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The Hawk News

The Student News Site of St. Joseph's University

The Hawk News

The Student News Site of St. Joseph's University

The Hawk News

COVID-19 impacts summer study abroad programs

Johannesburg, South Africa during the 2019 summer program. PHOTO: THE HAWK

After nearly a year without university-sponsored study abroad due to the coronavirus pandemic, a lot of hope is riding on St. Joe’s summer programs. But so far, one of the three programs is canceled, and decisions for the other two summer programs have not yet been made. 

On Feb. 19, the Center for International Programs (CIP) canceled the program in Greece, which was set to run from May 24 to June 25. A decision will be made for the Rome summer program by March 15 and for the South Africa summer program by April 5, according to Thomas Kesaris, CIP director. Rome participants are currently set to depart June 27 and South Africa participants on July 8.

Kesaris wrote in response to written questions from The Hawk that protecting the health and safety of participants drives the decision on whether or not to run summer programs. 

“St. Joe’s takes guidance from the U.S. Centers for Disease Control, the U.S. Department of State, and the World Health Organization,” Kesaris said. “When making decisions about specific programs, we also consider local conditions as well as input from peer institutions and our overseas partners.”

Allison Lewin, Ph.D., associate professor of history, said she was looking forward to her fifth trip teaching in the Greece program. She said it is unfortunate the program was canceled, as it can be a transformative experience for students. 

“Something that gets you into a different way of life is invaluable,” Lewin said. “It’s part of the reason I love history. It also gives you a chance to see how other people lived and how they experience their worlds and what sense they made of it.”

Anna Dorneman ’24 applied for the program in Greece this year. As a first-year student, though, she knows she has a chance to go again. 

“I picked Greece because it is a region that I have always wanted to visit,” Dorneman said. “I like the architecture and history there. I am hoping to go next year on the same trip, if available.”

Kesaris said there has been a decline in applications this year, “likely due to COVID-19 uncertainty.”  

In 2020, all summer programs were filled, Kesaris said, with 25 students confirmed for Rome, 22 for Greece and nine for South Africa. All of the programs ended up being canceled because of the pandemic. This year, Greece had 14 applicants, Rome has 17 applicants and South Africa has seven, so far.

“Part of the problem is that some of the providers, particularly the airlines, need a hard commitment by a fairly early date, which means money, usually not refundable money,” Lewin said. “So it’s very understandable that most students looked at that and thought, ‘No, not this year.’”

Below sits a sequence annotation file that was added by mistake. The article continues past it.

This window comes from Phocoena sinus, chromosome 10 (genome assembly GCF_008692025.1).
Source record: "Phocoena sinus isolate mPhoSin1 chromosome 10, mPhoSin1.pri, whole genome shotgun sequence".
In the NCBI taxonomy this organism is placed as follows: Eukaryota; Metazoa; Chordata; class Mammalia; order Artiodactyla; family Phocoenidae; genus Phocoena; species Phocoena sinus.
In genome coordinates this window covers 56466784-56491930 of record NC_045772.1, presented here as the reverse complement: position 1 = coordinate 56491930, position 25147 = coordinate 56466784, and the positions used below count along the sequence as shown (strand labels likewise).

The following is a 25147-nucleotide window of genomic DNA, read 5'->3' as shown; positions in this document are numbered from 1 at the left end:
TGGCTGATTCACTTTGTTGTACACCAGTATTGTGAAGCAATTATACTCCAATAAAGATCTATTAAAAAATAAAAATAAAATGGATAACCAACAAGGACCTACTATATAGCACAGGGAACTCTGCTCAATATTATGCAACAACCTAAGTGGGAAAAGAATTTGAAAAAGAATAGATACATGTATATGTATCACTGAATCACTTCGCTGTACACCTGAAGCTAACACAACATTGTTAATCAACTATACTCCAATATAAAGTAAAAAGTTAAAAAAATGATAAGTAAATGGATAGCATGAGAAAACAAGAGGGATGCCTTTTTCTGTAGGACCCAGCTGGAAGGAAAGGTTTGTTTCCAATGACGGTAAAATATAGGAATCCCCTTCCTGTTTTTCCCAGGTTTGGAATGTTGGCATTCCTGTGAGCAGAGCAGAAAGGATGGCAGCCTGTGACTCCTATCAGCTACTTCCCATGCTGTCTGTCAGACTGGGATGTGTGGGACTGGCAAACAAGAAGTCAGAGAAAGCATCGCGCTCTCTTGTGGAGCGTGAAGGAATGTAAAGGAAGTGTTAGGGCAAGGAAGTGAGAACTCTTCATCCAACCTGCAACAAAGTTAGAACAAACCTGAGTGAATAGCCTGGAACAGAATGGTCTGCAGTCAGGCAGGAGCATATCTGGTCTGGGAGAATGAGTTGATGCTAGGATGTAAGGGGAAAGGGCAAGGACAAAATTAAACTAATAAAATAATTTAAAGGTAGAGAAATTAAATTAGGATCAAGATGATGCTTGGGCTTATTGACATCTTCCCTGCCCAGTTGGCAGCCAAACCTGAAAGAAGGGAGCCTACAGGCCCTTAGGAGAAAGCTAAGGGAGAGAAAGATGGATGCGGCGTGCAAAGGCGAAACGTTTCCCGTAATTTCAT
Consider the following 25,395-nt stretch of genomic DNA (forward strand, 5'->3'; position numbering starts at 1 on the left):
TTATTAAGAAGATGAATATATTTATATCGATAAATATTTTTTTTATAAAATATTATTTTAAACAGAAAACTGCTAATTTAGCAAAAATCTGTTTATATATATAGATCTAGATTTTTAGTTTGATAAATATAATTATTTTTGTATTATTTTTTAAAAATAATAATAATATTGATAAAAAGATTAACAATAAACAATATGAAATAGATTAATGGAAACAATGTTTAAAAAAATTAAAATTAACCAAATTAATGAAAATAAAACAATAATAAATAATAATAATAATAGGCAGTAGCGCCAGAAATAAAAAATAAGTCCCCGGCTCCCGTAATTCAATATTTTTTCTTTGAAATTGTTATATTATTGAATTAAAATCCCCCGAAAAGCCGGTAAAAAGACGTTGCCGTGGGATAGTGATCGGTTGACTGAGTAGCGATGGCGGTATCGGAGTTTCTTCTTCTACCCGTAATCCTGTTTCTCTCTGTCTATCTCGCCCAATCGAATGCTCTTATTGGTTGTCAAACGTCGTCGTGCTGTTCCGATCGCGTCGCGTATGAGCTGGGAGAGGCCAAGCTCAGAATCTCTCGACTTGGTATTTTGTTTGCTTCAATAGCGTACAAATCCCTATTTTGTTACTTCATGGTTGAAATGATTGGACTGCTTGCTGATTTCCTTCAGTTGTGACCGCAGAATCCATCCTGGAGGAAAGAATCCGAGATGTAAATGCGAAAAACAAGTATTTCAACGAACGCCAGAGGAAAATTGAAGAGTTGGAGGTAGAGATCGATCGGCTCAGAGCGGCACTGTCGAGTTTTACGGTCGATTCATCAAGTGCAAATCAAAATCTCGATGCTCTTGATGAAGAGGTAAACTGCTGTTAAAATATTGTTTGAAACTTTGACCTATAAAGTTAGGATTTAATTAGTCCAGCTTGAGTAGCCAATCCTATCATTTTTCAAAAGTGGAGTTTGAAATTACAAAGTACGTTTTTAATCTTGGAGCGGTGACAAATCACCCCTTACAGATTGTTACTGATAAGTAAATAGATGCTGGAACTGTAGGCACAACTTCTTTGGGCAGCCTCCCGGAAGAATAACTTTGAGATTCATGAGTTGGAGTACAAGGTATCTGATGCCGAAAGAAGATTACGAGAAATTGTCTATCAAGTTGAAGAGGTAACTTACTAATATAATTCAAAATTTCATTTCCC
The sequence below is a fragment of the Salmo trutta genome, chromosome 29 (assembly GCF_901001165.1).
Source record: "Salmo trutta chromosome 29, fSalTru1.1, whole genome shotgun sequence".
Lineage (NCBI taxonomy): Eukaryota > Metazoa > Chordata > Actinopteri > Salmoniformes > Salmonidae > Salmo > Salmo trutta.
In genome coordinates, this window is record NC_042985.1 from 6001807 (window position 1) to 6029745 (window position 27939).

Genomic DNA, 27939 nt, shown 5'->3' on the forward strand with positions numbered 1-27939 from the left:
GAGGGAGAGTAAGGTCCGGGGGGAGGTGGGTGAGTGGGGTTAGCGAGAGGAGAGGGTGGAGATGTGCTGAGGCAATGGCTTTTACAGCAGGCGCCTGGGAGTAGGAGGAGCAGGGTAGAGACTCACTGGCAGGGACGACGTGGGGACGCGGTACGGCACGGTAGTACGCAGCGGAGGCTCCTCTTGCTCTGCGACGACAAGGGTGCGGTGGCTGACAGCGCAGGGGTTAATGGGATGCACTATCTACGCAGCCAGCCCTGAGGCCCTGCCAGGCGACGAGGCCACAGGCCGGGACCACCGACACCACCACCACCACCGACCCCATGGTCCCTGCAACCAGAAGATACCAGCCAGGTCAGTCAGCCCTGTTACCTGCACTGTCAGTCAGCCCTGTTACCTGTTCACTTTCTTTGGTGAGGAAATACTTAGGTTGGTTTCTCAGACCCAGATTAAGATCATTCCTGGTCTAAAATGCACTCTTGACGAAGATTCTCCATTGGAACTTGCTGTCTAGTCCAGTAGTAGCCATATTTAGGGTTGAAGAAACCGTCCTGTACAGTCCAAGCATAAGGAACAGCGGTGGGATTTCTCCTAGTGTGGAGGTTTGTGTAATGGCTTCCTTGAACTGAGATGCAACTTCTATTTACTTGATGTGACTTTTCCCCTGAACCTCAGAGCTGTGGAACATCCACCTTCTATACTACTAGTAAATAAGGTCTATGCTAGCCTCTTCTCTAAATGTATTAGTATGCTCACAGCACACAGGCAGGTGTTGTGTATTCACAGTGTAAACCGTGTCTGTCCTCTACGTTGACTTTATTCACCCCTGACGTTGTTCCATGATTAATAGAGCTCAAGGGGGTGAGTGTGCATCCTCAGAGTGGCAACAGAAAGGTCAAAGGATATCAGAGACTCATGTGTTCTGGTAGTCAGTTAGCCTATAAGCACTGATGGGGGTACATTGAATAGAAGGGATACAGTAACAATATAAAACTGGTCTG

Unlike in past years, CIP is providing refunds for all program deposits this year, which are due at the time of application. The application due date for Greece was Feb. 15. Rome applications were due March 1 and South Africa applications are due April 1. Any payments made before CIP might cancel a program would be refundable as well, Kesaris confirmed. 

Kesaris said if a program is approved, students participating will receive details of health and safety protocols and will be required to attend a health and safety training session that will include specifications on safe travel during the coronavirus pandemic.

“In addition, CIP advisors are available to meet with students and discuss any specific concerns,” Kesaris said. “As with any study abroad experience, we encourage students to research, reach out with questions, and carefully consider all program information shared to make an informed decision for travel.”

Whether or not students will be required to be vaccinated before going abroad will vary depending on which country the students will be visiting, Kesaris said. 

 Katie Rosta ’22 was planning on studying abroad last summer in South Africa before the program was canceled due to COVID-19.

“I had everything set up. I was accepted into the program, and when I didn’t get to go, I was really upset,” Rosta said. “I understood. I kind of saw it coming a mile away, but it was a really big opportunity, so I was excited to go.”

 Rosta said while she is hopeful that she’ll be able to participate in the South Africa program this year, she is still nervous.

 “I would love to be able to get the vaccine before going,” Rosta said. “Obviously, my decision to go abroad is not nearly as important as people’s health conditions and essential workers, but if we are at a place in our country where people who don’t have health conditions can have access to the vaccine, I would be so excited to get it before going.”

 Rosta said while she thinks there is a 50/50 chance that the program will happen this year, she applied again anyway.

“I wouldn’t say that I’m particularly confident that I’ll be going, but I’d be kicking myself if the trip did go and I wasn’t there,” she said. “So I figure I’ll do everything in my power to keep myself safe. There’s not much more I can do other than stay safe and stay healthy.”

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